How less became more and a return to plein air painting..

It was my son Matthew who quoted Picasso at me last month – that ‘every act of creation is first an act of desctruction’. He was referring to my vigorous treatment of a large Farley Mount painting which has been taxing me since early Summer.

Having put layer upon layer of paint on this work – sanding and scraping marks off as I went along – I finally decided one Saturday morning to simply take a chisel to the metal. Hammering away the layers, revealing bits of a picture that I could barely remember did indeed present a way forward. It was a little like putting a jigsaw back together, but without the picture on the box to help you. My aim was to keep the structure that had revealed itself when the paint was removed but to also paint out some of the fierceness! I learnt a great deal from the process; that I could fill in areas, scratch back to link shapes and layers together and echo chisel marks with a paintbrush and rubber.

It is hard now to tell with this painting which marks are old and which are new. It still draws its inspiration from that glorious view across the Hampshire fields and hills, and there is still an element of that moment I sat looking at the sun set, but the work went somewhere totally unexpected and I rather like that…

One of the things I decided after destroying and reworking Farley sunset was that it was time to go back to basics. I have rediscovered paper and the beauty of working outdoors. It is good for my soul to paint in situ – to simply play with the colours and shapes. I have found myself drawn back to this view and I have no idea how long it will take me to finish with it!
So any late afternoon the light looks promising I struggle along the path with my new ‘backpack’ easel and paints to set up my outside studio. It is not an entirely peaceful process as Dexter delights in shooting around like a rocket sending every unsuspecting pheasant flying!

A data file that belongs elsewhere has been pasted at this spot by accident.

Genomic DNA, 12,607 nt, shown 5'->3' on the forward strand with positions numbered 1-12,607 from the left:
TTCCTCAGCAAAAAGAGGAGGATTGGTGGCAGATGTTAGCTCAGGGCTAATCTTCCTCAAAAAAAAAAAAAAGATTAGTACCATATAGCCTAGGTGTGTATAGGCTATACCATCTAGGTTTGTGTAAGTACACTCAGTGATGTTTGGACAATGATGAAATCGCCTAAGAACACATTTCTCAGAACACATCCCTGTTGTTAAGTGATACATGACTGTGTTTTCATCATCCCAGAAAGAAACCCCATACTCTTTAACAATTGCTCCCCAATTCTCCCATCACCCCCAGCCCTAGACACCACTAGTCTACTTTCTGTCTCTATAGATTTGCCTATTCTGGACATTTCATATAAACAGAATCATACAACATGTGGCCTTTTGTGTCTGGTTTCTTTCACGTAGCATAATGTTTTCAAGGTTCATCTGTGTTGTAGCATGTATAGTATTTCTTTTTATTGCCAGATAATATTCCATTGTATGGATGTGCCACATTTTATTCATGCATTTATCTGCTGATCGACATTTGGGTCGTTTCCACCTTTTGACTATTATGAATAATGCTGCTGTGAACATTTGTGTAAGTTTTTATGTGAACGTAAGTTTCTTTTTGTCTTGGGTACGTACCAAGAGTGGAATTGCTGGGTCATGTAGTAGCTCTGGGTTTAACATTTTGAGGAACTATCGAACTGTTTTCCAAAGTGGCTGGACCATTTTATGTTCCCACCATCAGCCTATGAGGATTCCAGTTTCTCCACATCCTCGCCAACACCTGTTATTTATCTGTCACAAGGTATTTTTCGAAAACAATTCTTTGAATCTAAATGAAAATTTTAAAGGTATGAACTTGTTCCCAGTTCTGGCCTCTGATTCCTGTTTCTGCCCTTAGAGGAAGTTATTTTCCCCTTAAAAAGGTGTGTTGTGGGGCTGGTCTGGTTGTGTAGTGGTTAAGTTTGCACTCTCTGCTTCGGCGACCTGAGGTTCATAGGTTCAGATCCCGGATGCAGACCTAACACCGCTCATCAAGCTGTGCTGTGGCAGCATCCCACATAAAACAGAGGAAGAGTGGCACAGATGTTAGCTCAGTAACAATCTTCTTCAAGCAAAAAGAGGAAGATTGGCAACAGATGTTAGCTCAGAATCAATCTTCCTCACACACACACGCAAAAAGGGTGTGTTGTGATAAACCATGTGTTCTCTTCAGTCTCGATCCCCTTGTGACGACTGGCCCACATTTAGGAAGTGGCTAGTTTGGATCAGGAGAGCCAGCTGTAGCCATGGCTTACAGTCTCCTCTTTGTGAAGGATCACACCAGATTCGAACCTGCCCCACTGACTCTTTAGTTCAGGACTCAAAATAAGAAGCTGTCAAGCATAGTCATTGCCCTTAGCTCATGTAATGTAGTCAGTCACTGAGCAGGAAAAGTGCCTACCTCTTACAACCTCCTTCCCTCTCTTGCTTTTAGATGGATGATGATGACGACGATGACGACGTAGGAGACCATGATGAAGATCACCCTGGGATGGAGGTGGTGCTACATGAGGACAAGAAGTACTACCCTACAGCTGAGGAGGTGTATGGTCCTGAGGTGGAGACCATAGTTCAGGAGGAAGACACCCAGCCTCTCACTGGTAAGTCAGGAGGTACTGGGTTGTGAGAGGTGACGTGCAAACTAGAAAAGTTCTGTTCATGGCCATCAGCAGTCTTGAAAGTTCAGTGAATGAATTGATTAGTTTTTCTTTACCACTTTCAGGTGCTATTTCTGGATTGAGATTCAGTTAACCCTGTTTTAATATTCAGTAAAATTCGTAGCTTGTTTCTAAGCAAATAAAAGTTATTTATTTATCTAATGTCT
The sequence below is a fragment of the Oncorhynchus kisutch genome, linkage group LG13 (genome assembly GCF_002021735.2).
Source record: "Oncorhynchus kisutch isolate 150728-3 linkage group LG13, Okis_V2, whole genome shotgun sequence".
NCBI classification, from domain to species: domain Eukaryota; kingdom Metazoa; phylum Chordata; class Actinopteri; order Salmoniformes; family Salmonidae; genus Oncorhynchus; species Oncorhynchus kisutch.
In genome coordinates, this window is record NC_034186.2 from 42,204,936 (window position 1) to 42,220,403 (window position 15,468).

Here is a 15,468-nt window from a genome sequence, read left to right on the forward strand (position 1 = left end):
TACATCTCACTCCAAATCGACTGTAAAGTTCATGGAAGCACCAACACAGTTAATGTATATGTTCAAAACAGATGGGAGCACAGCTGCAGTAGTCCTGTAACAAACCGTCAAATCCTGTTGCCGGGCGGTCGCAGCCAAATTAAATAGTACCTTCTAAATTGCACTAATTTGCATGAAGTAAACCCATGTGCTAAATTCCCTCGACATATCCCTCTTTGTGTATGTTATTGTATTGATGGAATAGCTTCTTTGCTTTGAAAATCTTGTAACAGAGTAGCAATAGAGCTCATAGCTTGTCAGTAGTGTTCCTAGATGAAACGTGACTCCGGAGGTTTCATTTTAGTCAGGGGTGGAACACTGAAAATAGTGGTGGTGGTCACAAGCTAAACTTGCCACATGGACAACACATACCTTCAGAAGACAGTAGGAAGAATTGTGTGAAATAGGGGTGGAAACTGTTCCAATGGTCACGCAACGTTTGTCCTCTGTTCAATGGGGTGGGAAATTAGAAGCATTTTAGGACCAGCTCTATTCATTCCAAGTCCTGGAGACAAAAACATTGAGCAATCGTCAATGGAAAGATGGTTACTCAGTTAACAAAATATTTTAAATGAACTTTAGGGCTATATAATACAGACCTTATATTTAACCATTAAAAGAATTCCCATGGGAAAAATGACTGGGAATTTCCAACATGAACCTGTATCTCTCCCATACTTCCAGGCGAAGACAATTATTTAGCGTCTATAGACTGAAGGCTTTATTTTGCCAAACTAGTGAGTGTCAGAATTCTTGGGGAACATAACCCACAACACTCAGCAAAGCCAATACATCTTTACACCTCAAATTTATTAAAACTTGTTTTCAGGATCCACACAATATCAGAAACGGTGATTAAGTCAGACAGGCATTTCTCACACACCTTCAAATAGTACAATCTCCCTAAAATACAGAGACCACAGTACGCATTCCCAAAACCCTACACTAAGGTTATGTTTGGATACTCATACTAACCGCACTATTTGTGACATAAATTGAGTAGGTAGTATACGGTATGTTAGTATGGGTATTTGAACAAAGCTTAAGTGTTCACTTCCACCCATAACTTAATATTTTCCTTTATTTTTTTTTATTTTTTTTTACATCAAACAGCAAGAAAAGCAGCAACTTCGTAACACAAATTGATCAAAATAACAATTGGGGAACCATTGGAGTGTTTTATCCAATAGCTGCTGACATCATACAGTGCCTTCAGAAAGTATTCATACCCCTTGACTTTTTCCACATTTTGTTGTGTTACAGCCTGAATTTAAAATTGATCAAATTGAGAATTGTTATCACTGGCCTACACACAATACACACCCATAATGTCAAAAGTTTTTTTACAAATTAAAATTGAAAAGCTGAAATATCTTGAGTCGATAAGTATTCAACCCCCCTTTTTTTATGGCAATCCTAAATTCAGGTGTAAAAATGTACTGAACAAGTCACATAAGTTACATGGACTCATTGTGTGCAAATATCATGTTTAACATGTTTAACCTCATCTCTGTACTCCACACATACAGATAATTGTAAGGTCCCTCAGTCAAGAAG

Turps Correspondence course

As well as painting an ongoing series of studies outside,  I have also started a work on canvas.  Autumn colours, but more muted.  A sense of that Farley view but more from memory than actual visual or photographic image.  I have embarked on my 3rd year with the Turps Correspondence course and this means forcing myself to carry on exploring abstract painting in a more disciplined way.

Exhibition News


CCA GALLERY JERSEY, Solo Exhibition, June/July 2017

THE DORCHESTER HOTEL, London – November 2016 (date to be confirmed)

I had my first planning meeting with one of the exhibition curators at Southampton City Art Gallery last week.  I have been offered two galleries now – one large and one small.  This means that I can work on a live installation in the smaller space and keep the large space for paintings.  There will be a private view of my show, alongside the launch of the gallery’s New Acquisitions in May next year.  Please let me know if you would like an invite.

CCA Gallery in Jersey have also offered to put on an exhibition of my work.  This means producing a new collection of sea paintings on aluminium.

There will be a chance for people to see my remaining tube paintings at The Dorchester this month.  Date yet to be decided but I shall post it up on my website as soon as it is confirmed.

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